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The night after her impeded marriage to Rochester, Jane has a dream that helps make her decision to leave Thornfield Hall. In this dream, Jane reveals:

I was transported in thought to the scenes of childhood: I dreamt I lay in the red-room at Gateshead; that the night was dark, and my mind impressed with strange fears.

What is the symbolic significance of Jane returning to the red-room at this moment in the text?


Jane realizes that Rochester is keeping her as confined as Mrs. Reed.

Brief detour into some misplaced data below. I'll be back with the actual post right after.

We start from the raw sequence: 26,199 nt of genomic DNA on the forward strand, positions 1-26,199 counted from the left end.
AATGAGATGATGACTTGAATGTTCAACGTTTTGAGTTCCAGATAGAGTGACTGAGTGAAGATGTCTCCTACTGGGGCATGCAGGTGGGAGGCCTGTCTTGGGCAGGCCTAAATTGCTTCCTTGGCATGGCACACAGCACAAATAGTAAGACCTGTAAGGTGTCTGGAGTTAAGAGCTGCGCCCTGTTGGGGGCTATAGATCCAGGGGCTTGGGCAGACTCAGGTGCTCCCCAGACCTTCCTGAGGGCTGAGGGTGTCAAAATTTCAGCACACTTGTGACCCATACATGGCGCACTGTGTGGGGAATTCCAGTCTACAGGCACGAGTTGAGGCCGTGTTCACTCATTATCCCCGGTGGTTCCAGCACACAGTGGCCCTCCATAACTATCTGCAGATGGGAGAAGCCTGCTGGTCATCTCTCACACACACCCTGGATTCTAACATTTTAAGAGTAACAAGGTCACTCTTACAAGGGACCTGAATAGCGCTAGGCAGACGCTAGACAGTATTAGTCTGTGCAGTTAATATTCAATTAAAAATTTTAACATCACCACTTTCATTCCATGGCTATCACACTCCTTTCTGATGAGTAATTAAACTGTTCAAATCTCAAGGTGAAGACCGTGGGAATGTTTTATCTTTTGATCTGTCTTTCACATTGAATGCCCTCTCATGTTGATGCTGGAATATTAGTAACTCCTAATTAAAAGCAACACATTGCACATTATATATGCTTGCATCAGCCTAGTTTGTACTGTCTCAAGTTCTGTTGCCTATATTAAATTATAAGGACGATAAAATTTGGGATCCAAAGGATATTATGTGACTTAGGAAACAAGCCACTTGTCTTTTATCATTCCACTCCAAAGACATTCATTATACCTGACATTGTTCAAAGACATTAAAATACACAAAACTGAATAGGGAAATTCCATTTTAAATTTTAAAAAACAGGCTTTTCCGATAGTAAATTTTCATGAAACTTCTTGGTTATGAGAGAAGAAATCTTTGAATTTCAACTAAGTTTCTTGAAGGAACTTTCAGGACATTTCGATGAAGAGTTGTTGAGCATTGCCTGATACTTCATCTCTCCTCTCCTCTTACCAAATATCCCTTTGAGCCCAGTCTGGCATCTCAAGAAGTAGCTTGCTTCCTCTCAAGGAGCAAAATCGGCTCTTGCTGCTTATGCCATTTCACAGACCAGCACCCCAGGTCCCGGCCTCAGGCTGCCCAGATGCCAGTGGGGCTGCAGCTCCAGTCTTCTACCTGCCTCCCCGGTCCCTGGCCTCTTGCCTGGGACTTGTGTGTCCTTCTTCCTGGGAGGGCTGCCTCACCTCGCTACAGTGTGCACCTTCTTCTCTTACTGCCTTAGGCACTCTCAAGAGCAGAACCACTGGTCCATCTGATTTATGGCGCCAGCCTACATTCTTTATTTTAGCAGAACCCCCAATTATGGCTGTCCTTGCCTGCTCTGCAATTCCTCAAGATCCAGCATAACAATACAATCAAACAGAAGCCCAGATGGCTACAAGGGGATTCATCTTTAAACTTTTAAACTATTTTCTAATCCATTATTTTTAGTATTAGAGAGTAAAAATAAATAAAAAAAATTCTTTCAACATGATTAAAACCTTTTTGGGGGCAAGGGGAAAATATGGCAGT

Jane has a feeling that something tragic has happened at Gateshead Hall and she must return.


Jane is reminded that her childhood values would never allow her to live as Rochester's mistress.


The red-room and Jane's current situation reflect the injustice that surrounds her life.


Just like in the red-room, Jane's current situation requires her to restrain her passionate nature.

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